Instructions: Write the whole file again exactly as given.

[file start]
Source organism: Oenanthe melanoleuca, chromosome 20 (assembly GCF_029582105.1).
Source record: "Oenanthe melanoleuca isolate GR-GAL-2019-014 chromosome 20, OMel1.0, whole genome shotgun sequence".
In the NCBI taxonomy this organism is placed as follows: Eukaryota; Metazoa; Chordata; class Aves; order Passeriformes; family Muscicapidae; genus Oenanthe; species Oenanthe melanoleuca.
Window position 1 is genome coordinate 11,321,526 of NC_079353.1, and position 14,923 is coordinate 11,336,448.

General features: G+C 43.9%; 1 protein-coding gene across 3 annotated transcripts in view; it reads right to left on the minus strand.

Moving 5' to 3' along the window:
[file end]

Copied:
Source organism: Oenanthe melanoleuca, chromosome 20 (assembly GCF_029582105.1).
Source record: "Oenanthe melanoleuca isolate GR-GAL-2019-014 chromosome 20, OMel1.0, whole genome shotgun sequence".
In the NCBI taxonomy this organism is placed as follows: Eukaryota; Metazoa; Chordata; class Aves; order Passeriformes; family Muscicapidae; genus Oenanthe; species Oenanthe melanoleuca.
Window position 1 is genome coordinate 11,321,526 of NC_079353.1, and position 14,923 is coordinate 11,336,448.

General features: G+C 43.9%; 1 protein-coding gene across 3 annotated transcripts in view; it reads right to left on the minus strand.

Moving 5' to 3' along the window: